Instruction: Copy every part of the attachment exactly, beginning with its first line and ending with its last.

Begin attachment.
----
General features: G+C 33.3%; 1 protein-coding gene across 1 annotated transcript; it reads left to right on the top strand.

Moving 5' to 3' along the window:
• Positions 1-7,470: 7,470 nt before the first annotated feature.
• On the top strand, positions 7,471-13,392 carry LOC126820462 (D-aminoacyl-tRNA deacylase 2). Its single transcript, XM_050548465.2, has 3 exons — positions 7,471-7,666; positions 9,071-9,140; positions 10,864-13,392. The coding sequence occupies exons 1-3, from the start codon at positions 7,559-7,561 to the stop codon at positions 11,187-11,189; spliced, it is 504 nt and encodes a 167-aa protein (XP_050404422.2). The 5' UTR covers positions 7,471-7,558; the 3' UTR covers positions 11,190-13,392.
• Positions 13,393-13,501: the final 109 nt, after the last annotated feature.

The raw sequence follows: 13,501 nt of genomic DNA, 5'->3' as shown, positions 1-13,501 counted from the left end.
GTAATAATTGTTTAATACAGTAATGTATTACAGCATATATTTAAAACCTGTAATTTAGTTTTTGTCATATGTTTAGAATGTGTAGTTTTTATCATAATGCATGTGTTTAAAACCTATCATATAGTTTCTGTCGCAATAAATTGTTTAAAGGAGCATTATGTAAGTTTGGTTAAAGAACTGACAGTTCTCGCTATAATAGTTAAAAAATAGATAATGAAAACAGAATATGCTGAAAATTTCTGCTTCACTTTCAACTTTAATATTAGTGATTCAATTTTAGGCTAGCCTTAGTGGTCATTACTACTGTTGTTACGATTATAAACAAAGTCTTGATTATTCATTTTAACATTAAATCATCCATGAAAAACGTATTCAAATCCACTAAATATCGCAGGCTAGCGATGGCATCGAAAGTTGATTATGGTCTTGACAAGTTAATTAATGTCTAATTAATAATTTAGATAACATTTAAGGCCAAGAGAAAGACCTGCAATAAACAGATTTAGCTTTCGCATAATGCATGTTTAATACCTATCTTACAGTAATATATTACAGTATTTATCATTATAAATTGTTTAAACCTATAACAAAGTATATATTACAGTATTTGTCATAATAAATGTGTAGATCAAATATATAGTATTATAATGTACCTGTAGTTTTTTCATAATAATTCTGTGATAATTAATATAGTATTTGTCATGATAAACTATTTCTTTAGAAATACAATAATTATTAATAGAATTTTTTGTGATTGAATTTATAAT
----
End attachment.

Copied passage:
General features: G+C 33.3%; 1 protein-coding gene across 1 annotated transcript; it reads left to right on the top strand.

Moving 5' to 3' along the window:
• Positions 1-7,470: 7,470 nt before the first annotated feature.
• On the top strand, positions 7,471-13,392 carry LOC126820462 (D-aminoacyl-tRNA deacylase 2). Its single transcript, XM_050548465.2, has 3 exons — positions 7,471-7,666; positions 9,071-9,140; positions 10,864-13,392. The coding sequence occupies exons 1-3, from the start codon at positions 7,559-7,561 to the stop codon at positions 11,187-11,189; spliced, it is 504 nt and encodes a 167-aa protein (XP_050404422.2). The 5' UTR covers positions 7,471-7,558; the 3' UTR covers positions 11,190-13,392.
• Positions 13,393-13,501: the final 109 nt, after the last annotated feature.

The raw sequence follows: 13,501 nt of genomic DNA, 5'->3' as shown, positions 1-13,501 counted from the left end.
GTAATAATTGTTTAATACAGTAATGTATTACAGCATATATTTAAAACCTGTAATTTAGTTTTTGTCATATGTTTAGAATGTGTAGTTTTTATCATAATGCATGTGTTTAAAACCTATCATATAGTTTCTGTCGCAATAAATTGTTTAAAGGAGCATTATGTAAGTTTGGTTAAAGAACTGACAGTTCTCGCTATAATAGTTAAAAAATAGATAATGAAAACAGAATATGCTGAAAATTTCTGCTTCACTTTCAACTTTAATATTAGTGATTCAATTTTAGGCTAGCCTTAGTGGTCATTACTACTGTTGTTACGATTATAAACAAAGTCTTGATTATTCATTTTAACATTAAATCATCCATGAAAAACGTATTCAAATCCACTAAATATCGCAGGCTAGCGATGGCATCGAAAGTTGATTATGGTCTTGACAAGTTAATTAATGTCTAATTAATAATTTAGATAACATTTAAGGCCAAGAGAAAGACCTGCAATAAACAGATTTAGCTTTCGCATAATGCATGTTTAATACCTATCTTACAGTAATATATTACAGTATTTATCATTATAAATTGTTTAAACCTATAACAAAGTATATATTACAGTATTTGTCATAATAAATGTGTAGATCAAATATATAGTATTATAATGTACCTGTAGTTTTTTCATAATAATTCTGTGATAATTAATATAGTATTTGTCATGATAAACTATTTCTTTAGAAATACAATAATTATTAATAGAATTTTTTGTGATTGAATTTATAAT